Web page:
Habs fans are once again priveledged to have four prospects representing their countries at this years worlds. Along with Price and Kostitsyn, who is the younger brother of Hamilton Bulldogs Andrei, they also have Juraj Mikus ( 121st overall, 2005 ) of Slovakia and Pavel Valentenko ( 139th overall, 2006 )of Russia. Price and Mikus go head to head on December 31st, while Kostitsyn and Valentenko meet up on the 29th.

For a most comprehensive update on Canada's tournament results and those of the Habs prospects, you will likely find it at HabsWorld first. Keep checking their link daily.

Tuesday, December 26, 2006

No Mean Feat - Haydar Breaks AHL Record

This is a pretty impressive stat, no matter what professional league a player performs in.

Chicago Wolves right winger Darren Haydar has set a new AHL record for points in consecutive games. Haydar, an Atanta Thrashers prospect, broke the record with a goal at the 13:05 mark of the first period in the Wolves 2-1 win over the San Antonio Rampage.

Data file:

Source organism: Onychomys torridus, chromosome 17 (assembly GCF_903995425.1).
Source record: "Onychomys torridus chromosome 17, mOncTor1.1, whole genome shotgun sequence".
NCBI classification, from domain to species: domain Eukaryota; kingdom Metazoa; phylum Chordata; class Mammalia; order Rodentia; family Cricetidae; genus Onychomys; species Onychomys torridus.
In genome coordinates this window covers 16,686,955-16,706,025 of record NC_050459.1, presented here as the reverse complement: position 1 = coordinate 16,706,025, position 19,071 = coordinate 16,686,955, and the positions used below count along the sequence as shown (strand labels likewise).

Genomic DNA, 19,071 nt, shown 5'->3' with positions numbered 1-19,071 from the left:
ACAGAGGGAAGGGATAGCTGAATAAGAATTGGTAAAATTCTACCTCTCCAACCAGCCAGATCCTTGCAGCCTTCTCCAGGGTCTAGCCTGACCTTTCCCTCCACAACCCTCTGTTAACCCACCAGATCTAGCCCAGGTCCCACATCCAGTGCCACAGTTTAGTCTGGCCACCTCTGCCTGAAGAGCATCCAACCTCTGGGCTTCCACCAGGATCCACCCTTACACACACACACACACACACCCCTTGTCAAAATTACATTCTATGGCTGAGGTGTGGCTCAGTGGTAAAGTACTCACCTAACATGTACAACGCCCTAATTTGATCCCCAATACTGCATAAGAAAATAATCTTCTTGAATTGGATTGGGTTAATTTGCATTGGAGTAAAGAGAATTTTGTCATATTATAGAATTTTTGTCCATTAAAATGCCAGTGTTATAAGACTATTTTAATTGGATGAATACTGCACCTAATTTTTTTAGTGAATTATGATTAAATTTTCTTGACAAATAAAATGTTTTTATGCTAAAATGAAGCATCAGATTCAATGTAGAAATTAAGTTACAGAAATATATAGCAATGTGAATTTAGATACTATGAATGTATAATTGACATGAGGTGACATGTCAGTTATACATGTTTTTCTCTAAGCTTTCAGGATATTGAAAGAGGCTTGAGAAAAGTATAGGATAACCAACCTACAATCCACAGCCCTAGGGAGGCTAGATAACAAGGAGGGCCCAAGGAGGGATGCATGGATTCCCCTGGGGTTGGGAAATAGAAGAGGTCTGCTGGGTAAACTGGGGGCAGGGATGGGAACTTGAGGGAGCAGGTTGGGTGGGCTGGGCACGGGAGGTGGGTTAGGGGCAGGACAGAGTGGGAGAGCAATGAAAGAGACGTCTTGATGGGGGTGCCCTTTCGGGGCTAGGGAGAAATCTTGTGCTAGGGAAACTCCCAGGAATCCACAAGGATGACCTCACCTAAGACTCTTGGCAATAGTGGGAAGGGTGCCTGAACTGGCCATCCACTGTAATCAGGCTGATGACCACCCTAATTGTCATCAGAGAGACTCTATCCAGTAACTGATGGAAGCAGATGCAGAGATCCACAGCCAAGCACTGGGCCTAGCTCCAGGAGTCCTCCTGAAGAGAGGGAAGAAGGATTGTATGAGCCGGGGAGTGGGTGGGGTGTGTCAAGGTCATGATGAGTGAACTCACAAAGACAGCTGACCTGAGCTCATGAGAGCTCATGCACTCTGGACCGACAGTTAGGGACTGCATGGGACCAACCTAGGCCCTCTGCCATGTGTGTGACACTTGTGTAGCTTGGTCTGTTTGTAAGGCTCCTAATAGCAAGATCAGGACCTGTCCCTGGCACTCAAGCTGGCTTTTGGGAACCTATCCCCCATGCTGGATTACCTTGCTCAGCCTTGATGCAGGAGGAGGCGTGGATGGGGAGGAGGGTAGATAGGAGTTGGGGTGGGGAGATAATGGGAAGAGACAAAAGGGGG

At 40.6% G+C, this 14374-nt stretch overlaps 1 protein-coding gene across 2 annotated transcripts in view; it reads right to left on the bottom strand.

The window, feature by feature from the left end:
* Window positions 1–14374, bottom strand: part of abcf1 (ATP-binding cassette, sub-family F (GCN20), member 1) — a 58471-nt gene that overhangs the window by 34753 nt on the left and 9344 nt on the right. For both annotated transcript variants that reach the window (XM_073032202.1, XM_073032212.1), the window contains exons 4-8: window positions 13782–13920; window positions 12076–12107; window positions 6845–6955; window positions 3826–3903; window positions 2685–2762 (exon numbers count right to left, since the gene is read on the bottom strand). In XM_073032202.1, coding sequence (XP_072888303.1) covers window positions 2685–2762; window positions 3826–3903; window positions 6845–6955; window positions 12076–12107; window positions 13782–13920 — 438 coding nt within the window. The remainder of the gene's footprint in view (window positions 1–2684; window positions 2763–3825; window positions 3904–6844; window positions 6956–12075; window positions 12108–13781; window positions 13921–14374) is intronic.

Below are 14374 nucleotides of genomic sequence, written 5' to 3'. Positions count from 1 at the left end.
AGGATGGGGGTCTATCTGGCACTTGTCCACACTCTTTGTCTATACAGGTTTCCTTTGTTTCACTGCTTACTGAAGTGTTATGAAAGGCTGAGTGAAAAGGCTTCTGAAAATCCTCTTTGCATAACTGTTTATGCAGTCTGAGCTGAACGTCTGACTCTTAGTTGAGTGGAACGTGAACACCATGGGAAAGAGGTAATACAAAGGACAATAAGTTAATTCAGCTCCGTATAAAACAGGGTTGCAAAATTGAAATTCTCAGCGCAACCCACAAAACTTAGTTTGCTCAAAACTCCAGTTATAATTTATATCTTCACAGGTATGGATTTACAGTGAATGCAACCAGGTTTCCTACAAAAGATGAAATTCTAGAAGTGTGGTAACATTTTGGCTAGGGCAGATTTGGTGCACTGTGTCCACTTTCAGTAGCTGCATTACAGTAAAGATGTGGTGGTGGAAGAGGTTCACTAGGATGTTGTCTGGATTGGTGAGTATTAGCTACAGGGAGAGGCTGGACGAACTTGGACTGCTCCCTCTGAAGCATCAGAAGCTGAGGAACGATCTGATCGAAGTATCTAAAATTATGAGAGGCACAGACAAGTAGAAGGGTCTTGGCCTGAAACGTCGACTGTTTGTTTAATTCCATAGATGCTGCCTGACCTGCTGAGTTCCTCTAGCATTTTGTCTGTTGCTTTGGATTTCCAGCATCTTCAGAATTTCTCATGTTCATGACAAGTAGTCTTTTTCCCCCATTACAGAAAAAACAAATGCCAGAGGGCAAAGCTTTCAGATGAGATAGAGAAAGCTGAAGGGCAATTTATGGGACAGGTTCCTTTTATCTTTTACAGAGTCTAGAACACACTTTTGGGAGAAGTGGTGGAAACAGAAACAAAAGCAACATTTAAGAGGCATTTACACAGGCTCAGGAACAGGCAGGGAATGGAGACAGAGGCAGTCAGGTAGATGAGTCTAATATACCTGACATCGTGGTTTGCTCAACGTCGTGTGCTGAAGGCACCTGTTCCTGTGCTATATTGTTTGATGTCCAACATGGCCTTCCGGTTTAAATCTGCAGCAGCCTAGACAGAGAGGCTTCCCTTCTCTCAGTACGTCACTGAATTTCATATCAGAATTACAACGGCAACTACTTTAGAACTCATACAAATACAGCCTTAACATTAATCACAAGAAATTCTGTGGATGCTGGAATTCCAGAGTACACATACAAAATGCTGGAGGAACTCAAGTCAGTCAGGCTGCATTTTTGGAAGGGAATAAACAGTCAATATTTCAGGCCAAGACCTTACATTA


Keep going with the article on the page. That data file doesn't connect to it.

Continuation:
The record of 30 games was previously held by Mike Richards of the Binghampton Whalers in 1987.

Both the puck and stick from Haydar's goal, are now on their way to the Hockey Hall Of Fame in Toronto.

Haydar is a former 9th round pick of the Nashville Predators (248th overall), and stands at 5' 9", weighing 170 lbs. He has appeared in two contests with the Predators in the 2002-03 season. He was signed as a free agent by Atlanta on July 4, 2006.

The Toronto born player spent four seasons with the University of New Hampshire, before graduating to the AHL's Milwaukee Admirals, where he has spent the previous four seasons. Prior to this year, his best AHL totals were 35-57-92 in 2004-05 with Milwaukee. Last season with Chicago he posted an impressive 19-45-64 in 32 contests.

This season, he leads the AHL in scoring, having put up 18-46-64 in 31 games.

Haydar plays on a line with center Jason Krog and left winger Brett Sterling. The trio sit one, two and three in league scoring. "It's my job to be on the scoresheet every night, but the most important thing that came out of this game was the fact that we won" , says Haydar.

Haydar surely deserves a callup to the Thrashes presently, or at the very least, once the streaks end. The diminutive forward has now made a name for himself and the Thrashers would be wise to give him an extended tryout at the NHL level.